Another benefit that most employees look forward to while applying for a job is the provisions of sick pay by the employer. A lot of employees tend to miss work due to various illnesses (about 4% of total work time as per a research by CBI 2000), and a sick pay can encourage the employee to put in more efforts for the day lost. No person intentionally wants to miss work until he/she is severely ill that makes them incapable of doing their job. But if they get the pay in spite of losing days of work, it motivates them to work better for the company. Sick pay is a necessary requirement in almost all the organizations to let employees feel that their employer actually does care for them. It is basically divided into Statutory Sick Pay (SSP) and Occupational Sick Pay (OSP) and since 1983; the employer had to take care of both. As a result, sick pay also became a part of the HR department and was added to the benefits of employees.

Statutory Sick Pay

Statutory Sick Pay is a provision brought forward by the government where an employee gets paid onlywhen he/she is unable to work due to any illness. The employer is liable to pay the amount (£64.35 per week in 2004) only if the employee qualifies for it. The qualification is based on the regulations set up by the government, and the employee gets the benefit in his/her monthly payroll. Another way to explain this is the employee does not lose salary if he/she cannot do the office work on account of any illness.

The 1990s saw a lot of changes being made in the company policies for the employees and therefore in the year 1994, the employers were required to take the responsibility of sick leaves. According to SSP, the employer has to pay the employee in full for the initial 28 days of absence. After 4 weeks, if the employee continues to be absent, the company can claim back a part of the expenses from the government. Due to several changes being made in the state regulations since then, the methods of calculation depends on a number of factors. As every employee is entitled to state sick pay; however, certain groups of employees cannot claim from the Benefits Agency. The group includes self-employed people, employees who fall ill outside the EU, part-time employees who earn around £77 per week (in 2004), workers who are sick during an industrial dispute and staff who have crossed the pensionable age. The capacity to claim returns is also different according to the size of the firm. The small employers are entitled to claim more than the large organizations from the national insurance contributions. This is because the small businesses have fewer sources whereas the large firms are financially more stable.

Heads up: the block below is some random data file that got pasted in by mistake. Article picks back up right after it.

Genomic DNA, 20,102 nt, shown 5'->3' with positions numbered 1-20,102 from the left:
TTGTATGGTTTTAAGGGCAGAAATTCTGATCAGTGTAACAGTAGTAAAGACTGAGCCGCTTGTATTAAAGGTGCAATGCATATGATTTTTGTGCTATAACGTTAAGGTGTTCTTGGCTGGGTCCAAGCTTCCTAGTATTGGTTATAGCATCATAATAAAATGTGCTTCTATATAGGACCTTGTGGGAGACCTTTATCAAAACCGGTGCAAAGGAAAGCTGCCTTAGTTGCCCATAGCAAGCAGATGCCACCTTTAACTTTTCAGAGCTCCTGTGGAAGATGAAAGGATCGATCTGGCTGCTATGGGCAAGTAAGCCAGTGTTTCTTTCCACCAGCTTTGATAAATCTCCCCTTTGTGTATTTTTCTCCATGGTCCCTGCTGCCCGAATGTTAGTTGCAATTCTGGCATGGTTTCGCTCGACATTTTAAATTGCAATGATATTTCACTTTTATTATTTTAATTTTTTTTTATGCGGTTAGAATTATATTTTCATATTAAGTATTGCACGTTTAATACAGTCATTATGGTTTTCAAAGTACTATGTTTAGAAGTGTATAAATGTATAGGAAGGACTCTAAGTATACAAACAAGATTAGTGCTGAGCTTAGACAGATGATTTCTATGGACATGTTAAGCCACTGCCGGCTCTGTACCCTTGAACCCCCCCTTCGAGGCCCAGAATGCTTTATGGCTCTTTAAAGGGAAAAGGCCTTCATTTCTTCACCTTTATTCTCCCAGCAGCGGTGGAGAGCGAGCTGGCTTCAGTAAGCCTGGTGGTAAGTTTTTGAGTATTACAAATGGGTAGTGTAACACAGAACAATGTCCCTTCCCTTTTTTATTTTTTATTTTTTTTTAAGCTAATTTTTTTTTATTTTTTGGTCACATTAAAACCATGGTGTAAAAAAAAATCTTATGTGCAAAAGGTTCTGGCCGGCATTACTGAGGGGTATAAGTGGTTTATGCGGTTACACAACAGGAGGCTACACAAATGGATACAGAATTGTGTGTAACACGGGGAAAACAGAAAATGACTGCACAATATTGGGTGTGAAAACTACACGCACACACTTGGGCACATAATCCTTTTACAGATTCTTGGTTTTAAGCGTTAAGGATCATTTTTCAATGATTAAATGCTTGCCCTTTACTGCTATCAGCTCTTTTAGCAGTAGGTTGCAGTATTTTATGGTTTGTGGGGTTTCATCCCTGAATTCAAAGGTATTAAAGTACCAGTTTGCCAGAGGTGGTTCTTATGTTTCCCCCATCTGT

Different criteria together make up the provisions and regulations of SSP. The employee who is on a sick leave needs to know about the following before asking for sick pay.

Qualifying days: The employee is entitled to sick pay only for the qualifying days. This includes those days that the employee usually works but did not as a result of illness. Generally, a working week is calculated from Monday to Friday, but the qualifying days for a person who works rotational shifts are different. Hence, the calculations need to be made carefully keeping these factors in mind.

Waiting days: These include the three days that the employee has been away from work due to illness. These are the qualifying days, and the person gets the sickness benefit on the fourth qualifying day while he/she is still on a sick leave.